12. ^ a b c Budden, Rob (29 December 2012). "Journalist Lord Rees-Mogg dies". Financial Times. London. Archived from the original on 2 February 2013. Retrieved 17 April 2020.
  13. ^ a b Bates, Stephen (29 December 2012). "Lord Rees-Mogg obituary". The Guardian. London. Archived from the original on 2 January 2013.
  14. ^ a b "Obituary: William Rees-Mogg". The Daily Telegraph. London. 30 December 2012. Archived from the original on 2 January 2013. Retrieved 1 January 2013.
  15. ^ Rees-Mogg, William (21 December 1992). "Is this the end of life as I know it?". The Independent. London. Archived from the original on 16 April 2015. Retrieved 1 January 2013.
  16. ^ "The Rt Hon Lord Rees-Mogg Authorised Biography". People of Today. London: Debrett's. 2012. Archived from the original on 1 January 2013. Retrieved 1 January 2013.
  17. ^ Preston, Peter (13 July 2011). "Memoirs by William Rees-Mogg – review". The Guardian. London. Archived from the original on 11 December 2011. Retrieved 1 January 2013.
  18. ^ "No. 47497". The London Gazette. 23 March 1978. p. 3664.
  19. ^ "No. 48639". The London Gazette (Supplement). 12 June 1981. p. 2.
  20. ^ "No. 48819". The London Gazette. 11 December 1981. p. 15769.
  21. ^ "No. 51365". The London Gazette (Supplement). 10 June 1988. p. 1.
  22. ^ "No. 51439". The London Gazette. 12 August 1988. p. 9161.
  23. ^ Conal Urquhart (29 December 2012). "Former Times editor Lord Rees-Mogg dies". TheGuardian.com. Retrieved 30 August 2022.
  24. ^ "University of Bath: Honorary Graduates 1966 to 1988". Bath, Somerset: University of Bath. 2012. Archived from the original on 16 January 2013. Retrieved 29 December 2012.
  25. ^ Beckett, Andy (9 November 2018). "How to explain Jacob Rees-Mogg? Start with his father's books". The Guardian. Archived from the original on 9 November 2018. Retrieved 9 November 2018.
  26. ^ Conn O Midheach (12 May 1997). "Future shock". Irish Times. Retrieved 12 November 2018.
  27. ^ Smith, Harrison; Burrows, Roger (9 April 2021). "Software, Sovereignty and the Post-Neoliberal Politics of Exit". Theory, Culture & Society. 38 (6): 143–166. doi:10.1177/0263276421999439. hdl:1983/9261276b-8184-482c-b184-915655df6c19. ISSN 0263-2764. S2CID 234839947.
  28. ^ Wilby, Peter (8 January 2007). "Prints of darkness". The Guardian. London. Archived from the original on 9 August 2008. Retrieved 1 January 2013.
  29. ^ Leapman, Michael (31 December 2012). "Lord Rees-Mogg: 'Times' editor who later brought high moral purpose to his public service". The Independent. Archived from the original on 18 August 2021. Retrieved 18 August 2021.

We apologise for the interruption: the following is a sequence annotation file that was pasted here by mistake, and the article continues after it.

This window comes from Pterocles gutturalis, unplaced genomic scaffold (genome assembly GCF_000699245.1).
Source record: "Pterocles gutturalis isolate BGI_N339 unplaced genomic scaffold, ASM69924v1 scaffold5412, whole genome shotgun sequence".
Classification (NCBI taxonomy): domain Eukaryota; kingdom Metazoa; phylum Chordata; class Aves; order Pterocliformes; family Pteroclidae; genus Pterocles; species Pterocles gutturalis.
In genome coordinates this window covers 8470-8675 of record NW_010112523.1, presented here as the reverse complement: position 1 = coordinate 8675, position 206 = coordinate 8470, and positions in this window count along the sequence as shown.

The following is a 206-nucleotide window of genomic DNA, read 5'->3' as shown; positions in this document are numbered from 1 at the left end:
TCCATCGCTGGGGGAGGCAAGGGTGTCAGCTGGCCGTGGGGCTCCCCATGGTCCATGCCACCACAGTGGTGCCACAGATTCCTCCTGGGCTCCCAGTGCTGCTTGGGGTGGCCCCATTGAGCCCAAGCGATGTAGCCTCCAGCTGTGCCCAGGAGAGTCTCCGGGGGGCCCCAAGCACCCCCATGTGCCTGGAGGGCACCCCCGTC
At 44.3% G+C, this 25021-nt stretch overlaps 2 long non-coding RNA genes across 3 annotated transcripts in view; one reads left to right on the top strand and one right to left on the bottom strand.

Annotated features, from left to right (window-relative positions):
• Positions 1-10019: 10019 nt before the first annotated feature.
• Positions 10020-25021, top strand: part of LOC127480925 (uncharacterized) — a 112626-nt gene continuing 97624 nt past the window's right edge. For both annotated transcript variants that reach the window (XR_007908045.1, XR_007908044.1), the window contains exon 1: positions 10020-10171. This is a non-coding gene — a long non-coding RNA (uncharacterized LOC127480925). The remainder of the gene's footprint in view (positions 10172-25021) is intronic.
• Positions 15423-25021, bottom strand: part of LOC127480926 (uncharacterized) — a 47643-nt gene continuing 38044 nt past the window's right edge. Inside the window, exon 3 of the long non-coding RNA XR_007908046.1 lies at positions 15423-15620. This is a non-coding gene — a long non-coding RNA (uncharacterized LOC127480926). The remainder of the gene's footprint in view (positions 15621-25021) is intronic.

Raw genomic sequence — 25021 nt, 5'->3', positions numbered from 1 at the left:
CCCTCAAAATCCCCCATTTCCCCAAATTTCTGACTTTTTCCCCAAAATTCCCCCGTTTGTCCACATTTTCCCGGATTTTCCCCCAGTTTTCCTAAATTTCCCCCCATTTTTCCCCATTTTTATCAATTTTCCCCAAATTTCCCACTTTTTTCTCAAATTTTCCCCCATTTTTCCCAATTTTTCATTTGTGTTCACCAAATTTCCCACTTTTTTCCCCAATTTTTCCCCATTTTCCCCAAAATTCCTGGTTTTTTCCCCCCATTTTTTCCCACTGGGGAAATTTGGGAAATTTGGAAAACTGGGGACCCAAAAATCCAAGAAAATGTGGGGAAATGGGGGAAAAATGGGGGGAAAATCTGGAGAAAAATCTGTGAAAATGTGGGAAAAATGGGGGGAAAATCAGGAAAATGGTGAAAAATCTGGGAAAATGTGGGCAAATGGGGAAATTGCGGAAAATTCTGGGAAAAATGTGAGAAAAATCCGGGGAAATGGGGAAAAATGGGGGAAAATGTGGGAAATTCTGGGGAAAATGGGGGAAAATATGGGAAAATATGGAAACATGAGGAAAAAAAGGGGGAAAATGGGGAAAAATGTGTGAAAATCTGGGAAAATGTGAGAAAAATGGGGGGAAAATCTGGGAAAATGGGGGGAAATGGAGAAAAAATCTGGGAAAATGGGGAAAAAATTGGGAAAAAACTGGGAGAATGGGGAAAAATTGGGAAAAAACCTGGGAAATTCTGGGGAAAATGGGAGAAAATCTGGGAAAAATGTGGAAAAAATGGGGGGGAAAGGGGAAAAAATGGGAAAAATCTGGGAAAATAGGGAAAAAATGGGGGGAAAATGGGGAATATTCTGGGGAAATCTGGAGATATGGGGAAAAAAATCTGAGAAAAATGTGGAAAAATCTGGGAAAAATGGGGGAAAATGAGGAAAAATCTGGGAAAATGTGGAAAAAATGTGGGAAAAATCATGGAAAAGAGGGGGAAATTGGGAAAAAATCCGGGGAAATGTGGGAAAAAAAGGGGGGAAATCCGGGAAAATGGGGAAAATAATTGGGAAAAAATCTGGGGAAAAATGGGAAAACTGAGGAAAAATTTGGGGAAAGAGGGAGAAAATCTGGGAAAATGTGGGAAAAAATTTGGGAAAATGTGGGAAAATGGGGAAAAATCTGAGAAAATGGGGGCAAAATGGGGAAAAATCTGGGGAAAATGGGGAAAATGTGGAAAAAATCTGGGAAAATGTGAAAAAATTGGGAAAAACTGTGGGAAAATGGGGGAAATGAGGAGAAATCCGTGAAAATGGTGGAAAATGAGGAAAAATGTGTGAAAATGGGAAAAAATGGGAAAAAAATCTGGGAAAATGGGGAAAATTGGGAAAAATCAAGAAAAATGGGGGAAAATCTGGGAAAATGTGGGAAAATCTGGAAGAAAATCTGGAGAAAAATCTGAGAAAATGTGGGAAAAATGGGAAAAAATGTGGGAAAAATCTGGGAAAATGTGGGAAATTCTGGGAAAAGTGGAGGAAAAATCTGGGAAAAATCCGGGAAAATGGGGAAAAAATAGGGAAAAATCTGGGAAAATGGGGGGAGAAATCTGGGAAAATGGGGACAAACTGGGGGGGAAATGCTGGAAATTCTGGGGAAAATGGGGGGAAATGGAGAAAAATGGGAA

30. ^ William Rees-Mogg "Contemporary Collectors: 18th Century Literature." The Book Collector 10 4 (autumn) 423–434.
  31. ^ Jack, Ian (22 January 2022). "Rees-Mogg's roots tell a true Conservative tale – just not the one he wants us to hear". The Guardian. Retrieved 26 January 2022.
  32. ^ a b c Mosley, Charles, editor. Burke's Peerage, Baronetage & Knightage, 107th edition, 3 volumes. Wilmington, Delaware, U.S.A.: Burke's Peerage (Genealogical Books) Ltd, 2003.
  33. ^ "What Was Never Said by Emma Craigie". The Guardian. 17 September 2015. Archived from the original on 16 March 2017. Retrieved 15 March 2017.
  34. ^ Mintz, Luke (26 July 2017). "Meet William Rees-Mogg, the nephew of Jacob, trying to sell Conservatism to a new generation". The Daily Telegraph. London. Archived from the original on 22 January 2022. Retrieved 17 April 2020. As president of Oxford University's Conservative society, the 20-year-old history student at Magdalen College is hoping to transform the face of student Conservatism into a virtuous, charity-loving and politically correct force.
  35. ^ "BBC News". 5 July 2017. Archived from the original on 5 July 2017. Retrieved 5 July 2017.
  36. ^ Rees-Mogg, William (23 March 2009). "The Pope's message is not the problem". The Times. London. Retrieved 15 October 2023.
  37. ^ Reid, Robert Douglas (1979). Some buildings of Mendip. The Mendip Society. ISBN 0-905459-16-4.
  38. ^ Booth, Jenny (29 December 2012). "Former Times editor William Rees-Mogg dies". The Times. London. Archived from the original on 31 December 2012. Retrieved 17 April 2020.
  39. ^ O'Carroll, Lisa (10 January 2013). "Tributes paid to Lord Rees-Mogg at funeral". The Guardian. Archived from the original on 25 July 2019. Retrieved 25 July 2019.
  40. ^ ""BLOOD IN THE STREETS: Investment Profits in a World Gone Mad" (Review)". Kirkus Reviews. 1 June 1987. Archived from the original on 17 February 2019. Retrieved 17 April 2020.
  41. ^ Lucas, Tom (1 May 1992). "UK: Book Review – The great reckoning – A global warning on wealth". Management Today. Archived from the original on 3 June 2016. Retrieved 17 April 2020.
  42. ^ ""The Great Reckoning" (Review)". Kirkus Reviews. 1 August 1991. Archived from the original on 27 October 2020. Retrieved 17 April 2020.
  43. ^ Hutton, Will (9 April 1992). "Beware the Ides of Mogg". London Review of Books. Archived from the original on 13 August 2018. Retrieved 17 April 2020.

External links[edit]

Media offices
Preceded by
Deputy Editor of The Sunday Times
Succeeded by
Preceded by Editor of The Times
Succeeded by
Cultural offices
Preceded by Chair of the Arts Council of Great Britain
Succeeded by